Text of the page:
Cane toads

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and Kimberley Specialists

©2004 web site Constructed by Dean Goodgame of Kimberley Specialists

Glenella Eco Park ”
Doing Their Bit For Conservation.
From their property at Howard Springs in the Northern Territory , Ian, Trish and their son Steve run “ Glenella Park ,” a breeding facility for native Australian mammals, birds and reptiles. The furry, scaly and feathered residents include Sugar and Squirrel Gliders, Potoroos, Eclectus Parrots, Corellas, Major Mitchell Cockatoos, Pythons, Lizards, File Snakes, Monitors, Geckos, Long Neck Turtles and Magnificent Tree Frogs to name just a few. Glenella Park is also the only captive breeding program of the critically endangered Northern Quoll currently in existence, anywhere in the world.
The Northern Quoll (Dasyurus Hallucatus) which was once wide spread from the east coast of North Queensland through to the Kimberleys, has been systematically wiped out as the introduce cane toad moves across Australia. The first toads have recently been seen here in the Darwin rural area. This means that within twelve to eighteen months, the local wild population of quolls well have also disappeared.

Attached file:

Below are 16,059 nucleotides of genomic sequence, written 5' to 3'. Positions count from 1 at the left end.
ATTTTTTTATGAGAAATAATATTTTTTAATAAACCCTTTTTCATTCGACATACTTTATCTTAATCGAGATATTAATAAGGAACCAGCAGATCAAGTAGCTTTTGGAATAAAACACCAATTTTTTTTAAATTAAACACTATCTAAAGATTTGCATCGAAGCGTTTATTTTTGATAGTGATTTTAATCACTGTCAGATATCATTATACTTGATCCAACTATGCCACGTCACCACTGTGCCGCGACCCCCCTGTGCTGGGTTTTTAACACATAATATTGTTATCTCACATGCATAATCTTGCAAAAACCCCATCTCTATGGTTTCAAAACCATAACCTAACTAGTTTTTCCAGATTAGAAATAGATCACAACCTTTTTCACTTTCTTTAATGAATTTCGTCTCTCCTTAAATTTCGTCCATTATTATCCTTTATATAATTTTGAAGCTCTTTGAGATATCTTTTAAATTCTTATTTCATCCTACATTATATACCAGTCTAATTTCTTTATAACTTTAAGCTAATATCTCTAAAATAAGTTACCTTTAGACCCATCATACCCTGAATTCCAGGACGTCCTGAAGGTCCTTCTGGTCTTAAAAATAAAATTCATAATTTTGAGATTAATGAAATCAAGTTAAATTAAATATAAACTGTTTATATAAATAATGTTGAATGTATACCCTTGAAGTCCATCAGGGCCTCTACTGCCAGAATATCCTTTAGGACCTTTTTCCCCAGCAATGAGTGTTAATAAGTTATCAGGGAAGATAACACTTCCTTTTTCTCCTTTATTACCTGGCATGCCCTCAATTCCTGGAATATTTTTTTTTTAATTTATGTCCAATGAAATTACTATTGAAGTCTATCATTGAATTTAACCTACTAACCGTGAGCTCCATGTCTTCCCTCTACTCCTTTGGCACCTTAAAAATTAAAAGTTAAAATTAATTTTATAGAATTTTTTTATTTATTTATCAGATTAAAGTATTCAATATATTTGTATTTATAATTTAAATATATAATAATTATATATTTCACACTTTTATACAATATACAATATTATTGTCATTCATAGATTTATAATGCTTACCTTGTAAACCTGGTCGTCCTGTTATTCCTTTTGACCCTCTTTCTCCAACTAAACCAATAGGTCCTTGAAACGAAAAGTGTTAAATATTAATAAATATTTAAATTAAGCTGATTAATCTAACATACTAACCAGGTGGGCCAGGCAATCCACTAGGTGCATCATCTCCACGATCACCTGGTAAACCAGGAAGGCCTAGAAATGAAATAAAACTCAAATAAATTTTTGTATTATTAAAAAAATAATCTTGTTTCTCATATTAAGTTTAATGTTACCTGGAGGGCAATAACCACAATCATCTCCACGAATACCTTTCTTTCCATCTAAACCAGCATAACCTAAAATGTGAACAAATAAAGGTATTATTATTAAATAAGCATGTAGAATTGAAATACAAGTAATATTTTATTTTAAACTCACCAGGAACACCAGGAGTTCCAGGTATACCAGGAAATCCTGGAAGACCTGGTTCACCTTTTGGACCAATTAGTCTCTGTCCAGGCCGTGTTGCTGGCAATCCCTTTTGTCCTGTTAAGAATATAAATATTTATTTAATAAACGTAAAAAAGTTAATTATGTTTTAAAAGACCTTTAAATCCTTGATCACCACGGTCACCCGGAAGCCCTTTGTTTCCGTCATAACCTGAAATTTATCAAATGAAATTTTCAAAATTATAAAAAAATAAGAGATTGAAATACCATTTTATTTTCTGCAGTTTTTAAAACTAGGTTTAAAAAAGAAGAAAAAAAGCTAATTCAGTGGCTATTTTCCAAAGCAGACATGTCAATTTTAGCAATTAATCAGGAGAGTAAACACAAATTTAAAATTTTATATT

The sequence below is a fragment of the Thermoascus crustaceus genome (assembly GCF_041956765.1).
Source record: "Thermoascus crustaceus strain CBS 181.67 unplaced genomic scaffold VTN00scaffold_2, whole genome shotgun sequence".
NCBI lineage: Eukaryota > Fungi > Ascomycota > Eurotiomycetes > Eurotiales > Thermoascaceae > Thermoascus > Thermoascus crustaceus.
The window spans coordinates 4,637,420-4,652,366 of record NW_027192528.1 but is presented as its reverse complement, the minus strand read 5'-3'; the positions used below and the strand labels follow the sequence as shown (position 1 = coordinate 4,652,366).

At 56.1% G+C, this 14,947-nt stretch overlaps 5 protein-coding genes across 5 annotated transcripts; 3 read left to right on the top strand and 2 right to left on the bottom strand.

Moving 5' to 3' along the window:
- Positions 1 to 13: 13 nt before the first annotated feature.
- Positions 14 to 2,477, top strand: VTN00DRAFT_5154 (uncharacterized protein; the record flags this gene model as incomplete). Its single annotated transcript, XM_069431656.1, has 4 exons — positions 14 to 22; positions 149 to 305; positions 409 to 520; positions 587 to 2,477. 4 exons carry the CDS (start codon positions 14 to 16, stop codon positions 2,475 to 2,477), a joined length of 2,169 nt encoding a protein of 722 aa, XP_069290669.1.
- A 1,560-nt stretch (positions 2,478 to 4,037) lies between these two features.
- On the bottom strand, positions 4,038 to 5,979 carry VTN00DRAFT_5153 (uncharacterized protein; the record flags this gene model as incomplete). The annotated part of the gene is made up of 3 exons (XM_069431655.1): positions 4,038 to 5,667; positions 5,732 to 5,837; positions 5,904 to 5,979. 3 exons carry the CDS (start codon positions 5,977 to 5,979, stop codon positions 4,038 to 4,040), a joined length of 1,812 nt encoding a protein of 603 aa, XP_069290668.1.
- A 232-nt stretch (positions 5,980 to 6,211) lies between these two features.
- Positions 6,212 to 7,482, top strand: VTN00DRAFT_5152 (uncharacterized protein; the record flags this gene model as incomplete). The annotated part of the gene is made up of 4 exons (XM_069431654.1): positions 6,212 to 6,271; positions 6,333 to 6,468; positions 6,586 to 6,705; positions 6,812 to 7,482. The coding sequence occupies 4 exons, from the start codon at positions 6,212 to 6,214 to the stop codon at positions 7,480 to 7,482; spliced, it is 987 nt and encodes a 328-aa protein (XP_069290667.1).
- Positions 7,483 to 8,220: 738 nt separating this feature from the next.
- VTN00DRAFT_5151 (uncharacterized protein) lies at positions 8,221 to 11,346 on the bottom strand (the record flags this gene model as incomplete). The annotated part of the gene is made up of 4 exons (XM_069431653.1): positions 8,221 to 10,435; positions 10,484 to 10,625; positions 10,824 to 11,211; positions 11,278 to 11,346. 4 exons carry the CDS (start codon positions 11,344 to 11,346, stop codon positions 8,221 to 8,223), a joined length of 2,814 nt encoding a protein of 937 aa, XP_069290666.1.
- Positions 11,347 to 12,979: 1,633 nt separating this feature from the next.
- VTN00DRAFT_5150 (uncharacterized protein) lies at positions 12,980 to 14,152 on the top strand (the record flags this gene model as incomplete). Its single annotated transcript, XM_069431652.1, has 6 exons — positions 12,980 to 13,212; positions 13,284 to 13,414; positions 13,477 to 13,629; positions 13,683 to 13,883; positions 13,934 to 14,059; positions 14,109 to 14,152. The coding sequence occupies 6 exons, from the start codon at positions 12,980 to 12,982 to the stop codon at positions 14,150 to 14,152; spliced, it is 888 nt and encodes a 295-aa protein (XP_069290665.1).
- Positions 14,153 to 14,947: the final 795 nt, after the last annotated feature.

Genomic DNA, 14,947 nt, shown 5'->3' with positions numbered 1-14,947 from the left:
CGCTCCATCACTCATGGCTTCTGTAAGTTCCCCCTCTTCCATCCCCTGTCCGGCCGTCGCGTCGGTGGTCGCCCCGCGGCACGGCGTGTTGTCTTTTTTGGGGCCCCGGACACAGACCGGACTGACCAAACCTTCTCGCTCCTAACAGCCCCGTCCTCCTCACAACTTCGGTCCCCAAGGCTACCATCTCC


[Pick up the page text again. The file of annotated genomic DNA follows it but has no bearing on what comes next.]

Trish and Ian bred fifty-four baby quolls last season (June/July ‘04) and have sent the majority of the young adults out to various zoos and wildlife parks all over Australia . The aim is to have 200 viable breeding pairs of quolls in captivity at various zoos etc so that the gene pool can be maintained and hopefully one day the quoll can be released back into the wild.

This season (June/July ’05), they hope to increase the number of young born at “ Glenella Park ” and will soon commence trapping wild males and females locally. As the cane toad advances across the Northern Territory towards the Western Australian border, Ian and Trish will be forced to travel as far a field as the Kimberleys to add to future years breeding stock. New blood lines must be added yearly if they are to guard against their animals becoming genetically impoverished.

The entire operation of “Glenella” and the breeding program is self-funded, being a labour of love for Trish and Ian, as well as a long-term commitment (at least a 20 year program) to the continued existence of the Northern Quoll .
When funds allow, Ian, Trish and Steve hope to increase their collection of mammals, birds, monitors/lizards and snakes that are endangered by the cane toad and run multiple breeding programs. In this way Glenella Park is helping to ensure future generations of Australians and overseas visitors to Australia can enjoy our country’s unique and wonderful native fauna.
Remember you can help too !

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